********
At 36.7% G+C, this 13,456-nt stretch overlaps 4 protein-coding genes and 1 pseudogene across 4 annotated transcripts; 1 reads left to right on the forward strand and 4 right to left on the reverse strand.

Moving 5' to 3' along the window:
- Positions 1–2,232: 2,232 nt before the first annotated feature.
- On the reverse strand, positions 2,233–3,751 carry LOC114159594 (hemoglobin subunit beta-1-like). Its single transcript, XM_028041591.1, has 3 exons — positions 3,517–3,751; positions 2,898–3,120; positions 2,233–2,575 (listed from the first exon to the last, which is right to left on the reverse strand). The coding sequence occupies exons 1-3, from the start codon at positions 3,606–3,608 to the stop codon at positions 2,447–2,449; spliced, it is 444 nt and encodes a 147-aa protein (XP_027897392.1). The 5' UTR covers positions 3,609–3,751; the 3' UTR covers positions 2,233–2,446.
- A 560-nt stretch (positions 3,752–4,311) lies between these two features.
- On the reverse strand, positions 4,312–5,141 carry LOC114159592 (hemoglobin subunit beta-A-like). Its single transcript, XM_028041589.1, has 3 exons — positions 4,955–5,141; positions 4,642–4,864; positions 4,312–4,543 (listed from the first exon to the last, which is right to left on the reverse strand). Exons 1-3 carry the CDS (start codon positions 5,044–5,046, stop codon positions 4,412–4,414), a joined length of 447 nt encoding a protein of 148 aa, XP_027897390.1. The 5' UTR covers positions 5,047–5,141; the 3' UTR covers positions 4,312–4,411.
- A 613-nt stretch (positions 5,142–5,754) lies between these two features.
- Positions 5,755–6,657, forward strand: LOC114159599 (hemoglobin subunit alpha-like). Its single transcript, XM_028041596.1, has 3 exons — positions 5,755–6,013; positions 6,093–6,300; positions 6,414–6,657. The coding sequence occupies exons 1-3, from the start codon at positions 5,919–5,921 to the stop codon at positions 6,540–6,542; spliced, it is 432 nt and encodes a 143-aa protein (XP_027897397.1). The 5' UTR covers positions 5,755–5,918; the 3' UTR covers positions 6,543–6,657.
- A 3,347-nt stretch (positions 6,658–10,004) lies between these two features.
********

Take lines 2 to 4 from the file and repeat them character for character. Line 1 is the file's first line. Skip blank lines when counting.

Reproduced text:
Moving 5' to 3' along the window:
- Positions 1–2,232: 2,232 nt before the first annotated feature.
- On the reverse strand, positions 2,233–3,751 carry LOC114159594 (hemoglobin subunit beta-1-like). Its single transcript, XM_028041591.1, has 3 exons — positions 3,517–3,751; positions 2,898–3,120; positions 2,233–2,575 (listed from the first exon to the last, which is right to left on the reverse strand). The coding sequence occupies exons 1-3, from the start codon at positions 3,606–3,608 to the stop codon at positions 2,447–2,449; spliced, it is 444 nt and encodes a 147-aa protein (XP_027897392.1). The 5' UTR covers positions 3,609–3,751; the 3' UTR covers positions 2,233–2,446.